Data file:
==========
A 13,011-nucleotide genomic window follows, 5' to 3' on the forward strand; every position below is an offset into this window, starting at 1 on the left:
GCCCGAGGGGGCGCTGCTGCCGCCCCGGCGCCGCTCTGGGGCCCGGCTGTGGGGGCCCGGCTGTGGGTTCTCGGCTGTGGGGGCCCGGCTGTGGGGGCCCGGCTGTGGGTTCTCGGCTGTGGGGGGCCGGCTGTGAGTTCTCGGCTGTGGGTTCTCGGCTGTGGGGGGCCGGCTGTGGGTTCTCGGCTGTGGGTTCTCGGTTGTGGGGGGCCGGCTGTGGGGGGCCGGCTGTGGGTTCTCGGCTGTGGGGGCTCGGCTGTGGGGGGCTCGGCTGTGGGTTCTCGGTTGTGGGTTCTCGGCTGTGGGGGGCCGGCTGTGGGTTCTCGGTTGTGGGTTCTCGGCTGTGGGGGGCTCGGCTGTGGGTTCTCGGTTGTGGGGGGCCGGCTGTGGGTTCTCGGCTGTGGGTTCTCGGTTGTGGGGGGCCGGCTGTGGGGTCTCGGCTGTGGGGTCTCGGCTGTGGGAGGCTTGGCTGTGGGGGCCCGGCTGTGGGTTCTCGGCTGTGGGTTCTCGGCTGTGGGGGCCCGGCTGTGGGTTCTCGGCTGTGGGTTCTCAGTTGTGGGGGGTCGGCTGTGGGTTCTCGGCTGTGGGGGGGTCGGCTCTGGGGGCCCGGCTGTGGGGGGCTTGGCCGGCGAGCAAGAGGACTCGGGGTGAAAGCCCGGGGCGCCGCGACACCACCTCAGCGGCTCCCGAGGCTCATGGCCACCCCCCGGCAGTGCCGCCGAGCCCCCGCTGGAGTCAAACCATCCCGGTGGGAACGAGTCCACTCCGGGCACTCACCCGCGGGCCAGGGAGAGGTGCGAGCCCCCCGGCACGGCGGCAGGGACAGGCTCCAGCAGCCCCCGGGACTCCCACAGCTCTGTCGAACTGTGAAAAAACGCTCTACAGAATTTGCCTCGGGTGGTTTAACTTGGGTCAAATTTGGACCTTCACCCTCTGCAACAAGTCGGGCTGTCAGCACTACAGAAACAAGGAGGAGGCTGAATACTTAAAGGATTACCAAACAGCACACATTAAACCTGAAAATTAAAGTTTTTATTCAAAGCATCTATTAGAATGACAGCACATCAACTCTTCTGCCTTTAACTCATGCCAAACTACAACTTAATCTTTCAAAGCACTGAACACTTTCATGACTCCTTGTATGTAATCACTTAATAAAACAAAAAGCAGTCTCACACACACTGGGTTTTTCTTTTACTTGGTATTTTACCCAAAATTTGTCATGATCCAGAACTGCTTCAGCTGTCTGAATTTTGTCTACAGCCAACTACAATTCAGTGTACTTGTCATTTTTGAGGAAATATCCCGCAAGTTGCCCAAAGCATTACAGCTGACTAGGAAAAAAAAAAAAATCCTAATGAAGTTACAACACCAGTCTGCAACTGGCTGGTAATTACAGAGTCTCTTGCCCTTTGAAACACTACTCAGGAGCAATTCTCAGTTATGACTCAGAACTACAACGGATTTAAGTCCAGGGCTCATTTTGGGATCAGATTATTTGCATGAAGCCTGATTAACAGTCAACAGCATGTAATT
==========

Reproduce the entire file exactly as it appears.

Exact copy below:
A 13,011-nucleotide genomic window follows, 5' to 3' on the forward strand; every position below is an offset into this window, starting at 1 on the left:
GCCCGAGGGGGCGCTGCTGCCGCCCCGGCGCCGCTCTGGGGCCCGGCTGTGGGGGCCCGGCTGTGGGTTCTCGGCTGTGGGGGCCCGGCTGTGGGGGCCCGGCTGTGGGTTCTCGGCTGTGGGGGGCCGGCTGTGAGTTCTCGGCTGTGGGTTCTCGGCTGTGGGGGGCCGGCTGTGGGTTCTCGGCTGTGGGTTCTCGGTTGTGGGGGGCCGGCTGTGGGGGGCCGGCTGTGGGTTCTCGGCTGTGGGGGCTCGGCTGTGGGGGGCTCGGCTGTGGGTTCTCGGTTGTGGGTTCTCGGCTGTGGGGGGCCGGCTGTGGGTTCTCGGTTGTGGGTTCTCGGCTGTGGGGGGCTCGGCTGTGGGTTCTCGGTTGTGGGGGGCCGGCTGTGGGTTCTCGGCTGTGGGTTCTCGGTTGTGGGGGGCCGGCTGTGGGGTCTCGGCTGTGGGGTCTCGGCTGTGGGAGGCTTGGCTGTGGGGGCCCGGCTGTGGGTTCTCGGCTGTGGGTTCTCGGCTGTGGGGGCCCGGCTGTGGGTTCTCGGCTGTGGGTTCTCAGTTGTGGGGGGTCGGCTGTGGGTTCTCGGCTGTGGGGGGGTCGGCTCTGGGGGCCCGGCTGTGGGGGGCTTGGCCGGCGAGCAAGAGGACTCGGGGTGAAAGCCCGGGGCGCCGCGACACCACCTCAGCGGCTCCCGAGGCTCATGGCCACCCCCCGGCAGTGCCGCCGAGCCCCCGCTGGAGTCAAACCATCCCGGTGGGAACGAGTCCACTCCGGGCACTCACCCGCGGGCCAGGGAGAGGTGCGAGCCCCCCGGCACGGCGGCAGGGACAGGCTCCAGCAGCCCCCGGGACTCCCACAGCTCTGTCGAACTGTGAAAAAACGCTCTACAGAATTTGCCTCGGGTGGTTTAACTTGGGTCAAATTTGGACCTTCACCCTCTGCAACAAGTCGGGCTGTCAGCACTACAGAAACAAGGAGGAGGCTGAATACTTAAAGGATTACCAAACAGCACACATTAAACCTGAAAATTAAAGTTTTTATTCAAAGCATCTATTAGAATGACAGCACATCAACTCTTCTGCCTTTAACTCATGCCAAACTACAACTTAATCTTTCAAAGCACTGAACACTTTCATGACTCCTTGTATGTAATCACTTAATAAAACAAAAAGCAGTCTCACACACACTGGGTTTTTCTTTTACTTGGTATTTTACCCAAAATTTGTCATGATCCAGAACTGCTTCAGCTGTCTGAATTTTGTCTACAGCCAACTACAATTCAGTGTACTTGTCATTTTTGAGGAAATATCCCGCAAGTTGCCCAAAGCATTACAGCTGACTAGGAAAAAAAAAAAAATCCTAATGAAGTTACAACACCAGTCTGCAACTGGCTGGTAATTACAGAGTCTCTTGCCCTTTGAAACACTACTCAGGAGCAATTCTCAGTTATGACTCAGAACTACAACGGATTTAAGTCCAGGGCTCATTTTGGGATCAGATTATTTGCATGAAGCCTGATTAACAGTCAACAGCATGTAATT